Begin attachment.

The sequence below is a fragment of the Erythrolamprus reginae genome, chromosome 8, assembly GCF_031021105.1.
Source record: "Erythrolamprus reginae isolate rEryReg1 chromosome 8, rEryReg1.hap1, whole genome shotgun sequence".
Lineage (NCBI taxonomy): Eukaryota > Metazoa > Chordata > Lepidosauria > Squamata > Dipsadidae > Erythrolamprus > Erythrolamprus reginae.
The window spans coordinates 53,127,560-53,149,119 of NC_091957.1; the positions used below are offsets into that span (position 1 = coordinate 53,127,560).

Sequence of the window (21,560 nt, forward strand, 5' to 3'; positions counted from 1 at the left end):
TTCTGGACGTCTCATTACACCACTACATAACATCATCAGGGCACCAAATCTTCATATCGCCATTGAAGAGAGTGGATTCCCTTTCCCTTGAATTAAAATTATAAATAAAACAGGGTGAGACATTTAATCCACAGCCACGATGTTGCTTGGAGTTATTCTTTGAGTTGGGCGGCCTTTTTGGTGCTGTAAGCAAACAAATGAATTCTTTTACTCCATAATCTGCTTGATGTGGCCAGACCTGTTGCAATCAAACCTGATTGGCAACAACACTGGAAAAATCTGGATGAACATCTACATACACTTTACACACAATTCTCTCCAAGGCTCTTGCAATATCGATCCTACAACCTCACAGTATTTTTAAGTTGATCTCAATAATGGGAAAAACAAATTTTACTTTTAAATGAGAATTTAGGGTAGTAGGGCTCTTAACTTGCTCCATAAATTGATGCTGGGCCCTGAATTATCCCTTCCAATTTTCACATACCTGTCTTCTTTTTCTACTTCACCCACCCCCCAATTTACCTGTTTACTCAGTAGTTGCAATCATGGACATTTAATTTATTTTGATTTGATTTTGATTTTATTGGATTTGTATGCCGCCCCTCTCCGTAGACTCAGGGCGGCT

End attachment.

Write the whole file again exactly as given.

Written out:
The sequence below is a fragment of the Erythrolamprus reginae genome, chromosome 8, assembly GCF_031021105.1.
Source record: "Erythrolamprus reginae isolate rEryReg1 chromosome 8, rEryReg1.hap1, whole genome shotgun sequence".
Lineage (NCBI taxonomy): Eukaryota > Metazoa > Chordata > Lepidosauria > Squamata > Dipsadidae > Erythrolamprus > Erythrolamprus reginae.
The window spans coordinates 53,127,560-53,149,119 of NC_091957.1; the positions used below are offsets into that span (position 1 = coordinate 53,127,560).

Sequence of the window (21,560 nt, forward strand, 5' to 3'; positions counted from 1 at the left end):
TTCTGGACGTCTCATTACACCACTACATAACATCATCAGGGCACCAAATCTTCATATCGCCATTGAAGAGAGTGGATTCCCTTTCCCTTGAATTAAAATTATAAATAAAACAGGGTGAGACATTTAATCCACAGCCACGATGTTGCTTGGAGTTATTCTTTGAGTTGGGCGGCCTTTTTGGTGCTGTAAGCAAACAAATGAATTCTTTTACTCCATAATCTGCTTGATGTGGCCAGACCTGTTGCAATCAAACCTGATTGGCAACAACACTGGAAAAATCTGGATGAACATCTACATACACTTTACACACAATTCTCTCCAAGGCTCTTGCAATATCGATCCTACAACCTCACAGTATTTTTAAGTTGATCTCAATAATGGGAAAAACAAATTTTACTTTTAAATGAGAATTTAGGGTAGTAGGGCTCTTAACTTGCTCCATAAATTGATGCTGGGCCCTGAATTATCCCTTCCAATTTTCACATACCTGTCTTCTTTTTCTACTTCACCCACCCCCCAATTTACCTGTTTACTCAGTAGTTGCAATCATGGACATTTAATTTATTTTGATTTGATTTTGATTTTATTGGATTTGTATGCCGCCCCTCTCCGTAGACTCAGGGCGGCT